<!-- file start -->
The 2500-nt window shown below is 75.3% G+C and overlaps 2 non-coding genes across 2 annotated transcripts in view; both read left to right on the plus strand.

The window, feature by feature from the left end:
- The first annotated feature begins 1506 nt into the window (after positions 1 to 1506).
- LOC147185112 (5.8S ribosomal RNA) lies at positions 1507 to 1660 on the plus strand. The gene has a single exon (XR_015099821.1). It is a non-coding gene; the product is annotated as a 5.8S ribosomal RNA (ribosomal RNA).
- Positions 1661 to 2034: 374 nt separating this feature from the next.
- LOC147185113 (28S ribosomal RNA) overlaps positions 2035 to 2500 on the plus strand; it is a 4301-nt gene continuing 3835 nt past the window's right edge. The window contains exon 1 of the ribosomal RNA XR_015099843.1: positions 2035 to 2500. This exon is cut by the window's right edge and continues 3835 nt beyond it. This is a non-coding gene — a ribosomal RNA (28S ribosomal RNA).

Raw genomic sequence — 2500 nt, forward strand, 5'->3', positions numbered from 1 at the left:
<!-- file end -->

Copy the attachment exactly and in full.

The 2500-nt window shown below is 75.3% G+C and overlaps 2 non-coding genes across 2 annotated transcripts in view; both read left to right on the plus strand.

The window, feature by feature from the left end:
- The first annotated feature begins 1506 nt into the window (after positions 1 to 1506).
- LOC147185112 (5.8S ribosomal RNA) lies at positions 1507 to 1660 on the plus strand. The gene has a single exon (XR_015099821.1). It is a non-coding gene; the product is annotated as a 5.8S ribosomal RNA (ribosomal RNA).
- Positions 1661 to 2034: 374 nt separating this feature from the next.
- LOC147185113 (28S ribosomal RNA) overlaps positions 2035 to 2500 on the plus strand; it is a 4301-nt gene continuing 3835 nt past the window's right edge. The window contains exon 1 of the ribosomal RNA XR_015099843.1: positions 2035 to 2500. This exon is cut by the window's right edge and continues 3835 nt beyond it. This is a non-coding gene — a ribosomal RNA (28S ribosomal RNA).

Raw genomic sequence — 2500 nt, forward strand, 5'->3', positions numbered from 1 at the left: